The Westinghouse Atom Smasher

Jun 9, 2022 0 comments

For almost 80 years, a huge lightbulb-shaped device stood in Forest Hills on the outskirts of Pittsburgh, in Pennsylvania, United States. Towering 65 feet in the air, the device was the world’s first industrial particle accelerator, and a pioneering laboratory for one of the world’s first large-scale nuclear physics research programs. When it was built in 1937, it was cutting edge technology, capable of shooting high-energy particles at target atoms and allowing scientists to observe the results. Research performed there led to the discovery of photo-fission of uranium and thorium, an important step in the process of generating nuclear power. Today, the complex lies abandoned, and the atom smasher itself lies toppled to the ground.

Westinghouse Atom Smasher

Photo: daveynin/Flickr

The Atom Smasher was part of the old Westinghouse Electric Corporation, which was founded in 1886 as a rival to Thomas Edison’s electric company. The Westinghouse Electric Corporation made turbines, generators, motors, and switch gear for generation, transmission, and use of electricity. They also had divisions on metallurgy, magnetics, physics chemistry and mechanics. In 1935, researchers in the nascent nuclear division convinced the company to build the world’s most powerful particle accelerator.

At the time it was completed it was the most powerful accelerator in the world, that was able to energize particles up to five million electron volts. By comparison, today CERN’s Large Hadron Collider can generate electron beams more than a million times more powerful than the Westinghouse Atom Smasher did.

Westinghouse Atom Smasher

Photo: drquuxum/Flickr

The Westinghouse Atom Smasher was an electrostatic accelerator, which is basically a large Van de Graaff generator—the electrically charged metal domes that make your hair stand on end when you touch them. In the Westinghouse machine, two high speed belts traveled up a 47-foot shaft to a mushroom-shaped electrode near the top of the bulb-shaped enclosure, where electric charges were accumulated. When enough charge had accumulated at the top, a radioactive filament inside the smasher’s dome released these ions, which then travelled down a 40 feet tall vacuum tube at near the speed of light to crash into experimental targets placed inside the tube, inducing various nuclear reactions.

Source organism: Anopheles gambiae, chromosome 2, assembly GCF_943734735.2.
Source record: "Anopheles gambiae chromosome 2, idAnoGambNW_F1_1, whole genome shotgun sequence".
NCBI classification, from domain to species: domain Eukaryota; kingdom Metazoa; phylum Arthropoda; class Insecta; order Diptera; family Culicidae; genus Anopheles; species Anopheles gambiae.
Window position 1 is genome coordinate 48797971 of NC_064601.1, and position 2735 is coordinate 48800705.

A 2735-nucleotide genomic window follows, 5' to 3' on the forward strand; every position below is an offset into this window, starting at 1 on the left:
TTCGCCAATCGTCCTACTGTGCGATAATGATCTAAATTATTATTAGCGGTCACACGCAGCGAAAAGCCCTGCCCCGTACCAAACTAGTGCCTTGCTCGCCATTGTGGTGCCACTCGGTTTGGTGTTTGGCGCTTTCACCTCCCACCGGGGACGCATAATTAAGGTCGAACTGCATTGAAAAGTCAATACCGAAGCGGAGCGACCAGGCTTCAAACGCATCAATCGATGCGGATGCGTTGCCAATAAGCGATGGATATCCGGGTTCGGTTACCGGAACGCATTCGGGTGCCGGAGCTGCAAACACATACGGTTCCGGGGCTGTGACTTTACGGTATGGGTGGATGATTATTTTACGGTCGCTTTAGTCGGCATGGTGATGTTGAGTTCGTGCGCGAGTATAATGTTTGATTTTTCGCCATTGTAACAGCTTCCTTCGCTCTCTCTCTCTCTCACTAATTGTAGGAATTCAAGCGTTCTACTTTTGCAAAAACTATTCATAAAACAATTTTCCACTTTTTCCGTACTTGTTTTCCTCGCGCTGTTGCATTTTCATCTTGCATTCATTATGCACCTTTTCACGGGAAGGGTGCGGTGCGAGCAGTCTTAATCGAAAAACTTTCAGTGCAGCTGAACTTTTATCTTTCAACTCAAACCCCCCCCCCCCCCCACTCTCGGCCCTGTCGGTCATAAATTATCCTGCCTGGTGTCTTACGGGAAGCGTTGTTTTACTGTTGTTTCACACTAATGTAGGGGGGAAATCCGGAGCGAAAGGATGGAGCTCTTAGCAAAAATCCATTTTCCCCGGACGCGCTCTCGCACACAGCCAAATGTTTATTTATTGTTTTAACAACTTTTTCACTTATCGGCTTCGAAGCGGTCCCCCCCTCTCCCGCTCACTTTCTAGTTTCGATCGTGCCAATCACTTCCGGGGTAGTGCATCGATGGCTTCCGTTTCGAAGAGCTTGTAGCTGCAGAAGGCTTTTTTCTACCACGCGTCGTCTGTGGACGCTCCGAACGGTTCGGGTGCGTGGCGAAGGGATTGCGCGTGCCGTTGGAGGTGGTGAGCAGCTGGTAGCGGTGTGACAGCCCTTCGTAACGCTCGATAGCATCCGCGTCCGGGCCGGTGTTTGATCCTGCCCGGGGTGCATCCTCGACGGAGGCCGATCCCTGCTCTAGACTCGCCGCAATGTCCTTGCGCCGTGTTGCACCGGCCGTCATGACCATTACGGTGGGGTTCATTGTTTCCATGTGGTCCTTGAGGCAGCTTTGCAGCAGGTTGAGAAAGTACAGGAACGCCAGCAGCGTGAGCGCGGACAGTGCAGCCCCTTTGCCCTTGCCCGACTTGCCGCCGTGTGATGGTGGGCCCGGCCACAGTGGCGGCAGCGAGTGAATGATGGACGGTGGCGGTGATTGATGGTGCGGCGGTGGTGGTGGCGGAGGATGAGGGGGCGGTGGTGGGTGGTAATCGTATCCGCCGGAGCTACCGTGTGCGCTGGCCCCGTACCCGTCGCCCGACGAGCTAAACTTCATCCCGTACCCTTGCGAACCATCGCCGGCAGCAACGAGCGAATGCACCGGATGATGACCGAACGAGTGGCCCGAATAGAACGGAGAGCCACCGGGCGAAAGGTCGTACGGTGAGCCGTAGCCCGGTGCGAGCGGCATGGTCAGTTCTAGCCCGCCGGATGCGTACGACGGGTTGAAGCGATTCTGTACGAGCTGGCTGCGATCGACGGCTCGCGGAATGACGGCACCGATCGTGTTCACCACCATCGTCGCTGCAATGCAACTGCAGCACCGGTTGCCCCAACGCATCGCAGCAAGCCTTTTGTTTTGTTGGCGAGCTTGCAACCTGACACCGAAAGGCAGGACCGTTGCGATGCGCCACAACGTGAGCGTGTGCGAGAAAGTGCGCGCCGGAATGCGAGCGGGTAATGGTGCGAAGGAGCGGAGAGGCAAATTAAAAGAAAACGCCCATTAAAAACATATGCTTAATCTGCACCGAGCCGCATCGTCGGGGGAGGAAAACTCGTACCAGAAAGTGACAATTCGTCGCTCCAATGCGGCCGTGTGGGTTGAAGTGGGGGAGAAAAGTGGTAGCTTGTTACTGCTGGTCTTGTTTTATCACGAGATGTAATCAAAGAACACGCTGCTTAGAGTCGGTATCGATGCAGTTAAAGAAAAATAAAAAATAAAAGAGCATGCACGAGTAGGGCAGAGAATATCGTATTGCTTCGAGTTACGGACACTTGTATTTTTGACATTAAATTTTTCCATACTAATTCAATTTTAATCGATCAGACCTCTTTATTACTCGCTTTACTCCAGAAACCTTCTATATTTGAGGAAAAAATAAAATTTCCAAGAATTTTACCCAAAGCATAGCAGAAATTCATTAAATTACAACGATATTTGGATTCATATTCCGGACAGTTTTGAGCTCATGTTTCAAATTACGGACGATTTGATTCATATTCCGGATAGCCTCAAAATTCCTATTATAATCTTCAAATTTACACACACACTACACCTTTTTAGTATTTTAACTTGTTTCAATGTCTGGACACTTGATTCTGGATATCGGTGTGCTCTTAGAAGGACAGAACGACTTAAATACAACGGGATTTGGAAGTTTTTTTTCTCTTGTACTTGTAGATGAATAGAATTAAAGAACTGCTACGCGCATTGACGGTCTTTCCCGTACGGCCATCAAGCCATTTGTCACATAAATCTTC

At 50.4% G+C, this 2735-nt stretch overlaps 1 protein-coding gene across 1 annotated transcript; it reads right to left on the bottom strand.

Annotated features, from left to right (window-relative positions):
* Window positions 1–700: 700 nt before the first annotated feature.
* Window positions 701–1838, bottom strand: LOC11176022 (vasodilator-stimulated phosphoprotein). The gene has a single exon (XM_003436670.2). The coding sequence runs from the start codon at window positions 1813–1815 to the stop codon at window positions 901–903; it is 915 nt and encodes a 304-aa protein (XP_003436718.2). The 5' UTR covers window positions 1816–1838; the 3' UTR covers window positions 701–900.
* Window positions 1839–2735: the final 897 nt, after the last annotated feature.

The most remarkable aspect of the Atom Smasher's history is that Westinghouse made the decision to build the generator in 1936, three years before the discovery of nuclear fission opened up the possibilities of nuclear power. Company officials embarked on this ambitious program in pure research with the faith that practical applications would follow. Ten years later, Westinghouse formed the Department of Electronics and Nuclear Physics, and in 1952, the world’s first nuclear submarine, the U.S.S. Nautilus, was launched with a Westinghouse nuclear reactor powering it. Five years after that, the first commercial nuclear power plant opened in Shippingport Pennsylvania, also with a Westinghouse reactor at its heart. By the 1970s, the majority of power plants around the world used Westinghouse designs.

Westinghouse Atom Smasher

The inside of the Atom Smasher. Photo: University of Pittsburg

By the 1950s, cyclotrons had gotten smaller and more powerful and in 1956, Westinghouse decided to build one of its own. Two years later, they shut the Atom Smasher down for good, but the lab itself was continued to be used for many decades after. That too shut down in the 1980s.

In the early 2000s, many of the buildings were demolished and in 2012, the property was bought by a new owner with the intention of building condos. They demolished the remaining buildings and the iconic atom smasher fell to the ground. The developer has promised to preserve the atom smasher by erecting it on a new concrete pedestal and have it repainted. For now, lying on an empty lot between residential homes, the atom smasher remains a quirky roadside attraction.

Westinghouse Atom Smasher

Photo: Shannon O'Toole/Flickr

Westinghouse Atom Smasher

Photo: daveynin/Flickr

# Pittsburgh’s Abandoned Atom Smasher, Physics Central
# Westinghouse "Atom Smasher," 1937, ETHW


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